My First Signature Plant for Diana’s Dozen

Oh I do like a challenge!

Diana from Elephant’s Eye  (a fabulous blog based on her garden in South Africa) has set us a challenge to write about a signature plant each month.    Her guidelines are to imagine a new empty small garden, an enclosed courtyard, a view from window or a new garden bed.   Then choose 12 plants that grow happily in our climate and soil and write once a month about our chosen plant and link it back to her.

For once I really was stumped, do I have a signature plant?  I am not sure I do.  To me  a “signature” is something that you are recognisable by, such as my Grandma who always wore the same perfume, even birthday and christmas cards used to smell of it.

I didn’t think I had any one plant in my garden that could be referred to as a ‘signature’.    It had me thinking though and this is where almost a year of blogging about my garden has come to the fore; such a great diary to refer back to.

I try to cultivate a Country Garden theme with plants that tumble into each other and not much space for the earth to peep through.  A friend of mine is not too keen on my idea of a gardening, his garden is set out neatly and is very tidy, everything in its place and room around each plant to be able to see each one set off in its glory.  I fear he sees my garden as being “untidy”.  I see it as exciting and fun.

A glorious summer border

Plant sales are a really bad place for me to be, I will buy anything that catches my eye, whether I have room for it or not.  There are a lot of single plants in the garden, normally because I can’t afford to buy 3 of the same.  Gardening programs, when replanting or making new flowers beds, tend to plant in 3’s so I have this dilemma of “do I buy 3 of the same or do I buy a selection of plants?” .   I  try to stick to a budget so I tend to go for the second option, and shoehorn my new purchases into any space I can find.   There is no really planning going on and some of you reading this may throw your hands up in horror but that is what makes it fun.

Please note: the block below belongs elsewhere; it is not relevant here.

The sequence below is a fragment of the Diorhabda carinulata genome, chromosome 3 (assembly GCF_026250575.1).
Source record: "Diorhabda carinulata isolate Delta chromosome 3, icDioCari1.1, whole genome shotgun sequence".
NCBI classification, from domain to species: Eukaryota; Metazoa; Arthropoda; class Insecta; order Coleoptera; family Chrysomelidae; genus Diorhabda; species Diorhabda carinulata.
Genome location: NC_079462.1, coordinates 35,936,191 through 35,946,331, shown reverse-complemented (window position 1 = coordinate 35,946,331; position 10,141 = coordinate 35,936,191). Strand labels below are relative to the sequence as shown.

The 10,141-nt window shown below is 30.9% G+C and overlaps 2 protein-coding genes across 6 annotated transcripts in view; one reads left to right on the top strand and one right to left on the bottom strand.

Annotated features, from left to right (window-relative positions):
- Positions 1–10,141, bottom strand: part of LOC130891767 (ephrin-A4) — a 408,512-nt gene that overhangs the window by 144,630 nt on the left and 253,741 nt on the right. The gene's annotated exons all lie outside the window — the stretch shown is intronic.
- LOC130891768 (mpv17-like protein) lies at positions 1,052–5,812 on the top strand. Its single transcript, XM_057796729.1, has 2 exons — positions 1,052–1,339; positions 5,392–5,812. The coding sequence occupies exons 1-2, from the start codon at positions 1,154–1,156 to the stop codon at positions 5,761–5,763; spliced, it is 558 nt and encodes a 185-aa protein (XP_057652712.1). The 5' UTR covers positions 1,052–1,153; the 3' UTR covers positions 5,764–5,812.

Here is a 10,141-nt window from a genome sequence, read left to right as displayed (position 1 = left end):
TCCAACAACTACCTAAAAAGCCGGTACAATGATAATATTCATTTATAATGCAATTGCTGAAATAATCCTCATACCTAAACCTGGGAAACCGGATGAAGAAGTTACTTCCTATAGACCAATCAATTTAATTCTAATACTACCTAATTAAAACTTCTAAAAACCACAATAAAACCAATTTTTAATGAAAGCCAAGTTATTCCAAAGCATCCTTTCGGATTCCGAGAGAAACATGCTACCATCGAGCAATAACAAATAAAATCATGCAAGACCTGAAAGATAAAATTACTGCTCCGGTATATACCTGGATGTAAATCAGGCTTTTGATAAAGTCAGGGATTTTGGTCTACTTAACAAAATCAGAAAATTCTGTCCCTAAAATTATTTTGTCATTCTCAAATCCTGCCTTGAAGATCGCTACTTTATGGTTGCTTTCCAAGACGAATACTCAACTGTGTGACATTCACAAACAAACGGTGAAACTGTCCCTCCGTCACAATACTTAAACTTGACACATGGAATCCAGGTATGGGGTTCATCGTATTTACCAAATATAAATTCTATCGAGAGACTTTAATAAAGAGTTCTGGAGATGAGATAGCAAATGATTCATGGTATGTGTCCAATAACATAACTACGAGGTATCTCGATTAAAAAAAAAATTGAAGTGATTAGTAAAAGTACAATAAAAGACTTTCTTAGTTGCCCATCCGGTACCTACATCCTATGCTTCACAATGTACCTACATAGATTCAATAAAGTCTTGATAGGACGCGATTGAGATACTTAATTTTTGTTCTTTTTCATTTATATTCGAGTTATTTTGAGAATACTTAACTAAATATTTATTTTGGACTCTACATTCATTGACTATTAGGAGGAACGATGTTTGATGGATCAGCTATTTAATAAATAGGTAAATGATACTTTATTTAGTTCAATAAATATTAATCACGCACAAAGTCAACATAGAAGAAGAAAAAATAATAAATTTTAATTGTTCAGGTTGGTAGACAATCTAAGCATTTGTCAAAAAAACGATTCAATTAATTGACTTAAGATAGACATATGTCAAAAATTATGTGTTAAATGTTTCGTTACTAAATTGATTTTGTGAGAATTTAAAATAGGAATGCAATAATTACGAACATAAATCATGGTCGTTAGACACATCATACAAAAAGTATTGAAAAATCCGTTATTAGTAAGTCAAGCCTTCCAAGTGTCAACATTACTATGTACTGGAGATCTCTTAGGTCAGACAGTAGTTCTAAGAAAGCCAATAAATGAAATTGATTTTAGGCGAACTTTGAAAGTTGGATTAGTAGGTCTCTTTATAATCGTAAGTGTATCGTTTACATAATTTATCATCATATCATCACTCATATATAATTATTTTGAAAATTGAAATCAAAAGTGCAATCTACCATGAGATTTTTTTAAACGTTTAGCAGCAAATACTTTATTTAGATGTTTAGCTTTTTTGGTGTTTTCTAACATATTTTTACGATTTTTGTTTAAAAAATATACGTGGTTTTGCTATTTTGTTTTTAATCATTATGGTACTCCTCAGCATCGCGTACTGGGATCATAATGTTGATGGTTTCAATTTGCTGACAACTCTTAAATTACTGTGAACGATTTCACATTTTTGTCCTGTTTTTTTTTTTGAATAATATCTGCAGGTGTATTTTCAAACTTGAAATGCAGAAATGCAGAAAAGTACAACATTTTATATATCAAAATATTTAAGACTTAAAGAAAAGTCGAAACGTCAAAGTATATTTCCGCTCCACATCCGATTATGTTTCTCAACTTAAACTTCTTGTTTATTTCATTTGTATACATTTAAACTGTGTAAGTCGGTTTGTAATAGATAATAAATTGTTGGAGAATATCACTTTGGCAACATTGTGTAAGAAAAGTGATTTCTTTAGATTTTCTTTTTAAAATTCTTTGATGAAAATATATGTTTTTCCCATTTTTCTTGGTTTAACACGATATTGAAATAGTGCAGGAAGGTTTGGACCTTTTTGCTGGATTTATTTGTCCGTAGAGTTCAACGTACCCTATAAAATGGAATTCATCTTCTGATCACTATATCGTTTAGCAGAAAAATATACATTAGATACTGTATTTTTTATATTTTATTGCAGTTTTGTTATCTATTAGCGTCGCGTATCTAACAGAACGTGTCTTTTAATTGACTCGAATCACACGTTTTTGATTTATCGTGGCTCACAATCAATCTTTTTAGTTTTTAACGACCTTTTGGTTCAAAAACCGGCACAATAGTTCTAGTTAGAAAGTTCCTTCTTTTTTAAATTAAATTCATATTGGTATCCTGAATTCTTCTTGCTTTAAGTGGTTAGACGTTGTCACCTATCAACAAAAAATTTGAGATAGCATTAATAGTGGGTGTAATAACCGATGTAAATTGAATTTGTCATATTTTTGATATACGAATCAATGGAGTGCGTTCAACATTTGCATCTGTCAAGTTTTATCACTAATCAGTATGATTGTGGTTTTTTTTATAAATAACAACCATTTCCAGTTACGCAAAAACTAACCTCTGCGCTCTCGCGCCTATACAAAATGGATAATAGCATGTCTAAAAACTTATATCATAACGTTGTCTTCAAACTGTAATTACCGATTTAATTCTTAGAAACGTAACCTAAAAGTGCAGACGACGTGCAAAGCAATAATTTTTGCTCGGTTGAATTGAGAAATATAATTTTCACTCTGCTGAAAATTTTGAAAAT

Although not done with forethought,  I will usually select at plant that will self-seed or just spread, such as Hardy Geraniums (Cranesbill).

Hardy Geraniums - Cranesbill

Now, I am really thinking about this, I do have one plant that is all over my garden.   It spreads its seed around the garden and in all sorts of nooks and crannies, I have even found it growing behind the dustbins!   Although it doesn’t flower throughout the whole of the Summer, it is one plant that I wouldn’t do without.  Even if I lived in a tiny flat with only a balcony for a garden, I would find someway of growing this great flower.

My first signature  for my Dozen for Diana is  AQUILEGIA or the Columbine.

Lovely pale blue aquilegia

I wrote a post about these in May 2011 and called it  “Granny’s Bonnet is Growing in my Country Garden” .  To  my surprise, it is one post that has had a lot of hits over the last year.   That could, of course, not be anything to do with Aquilegia, but just because people have Googled “Granny’s Bonnet” and my page came up in the search.  Nevertheless it introduced the unsuspecting Google searcher to a plant they may never have known about.

The brilliant idea of having a meme is that it introduces you to new blogs from all over the world that you would not have otherwise found.   Thank you Diana for coming up with such a great theme for us to write about and one that we can do each month in 2012.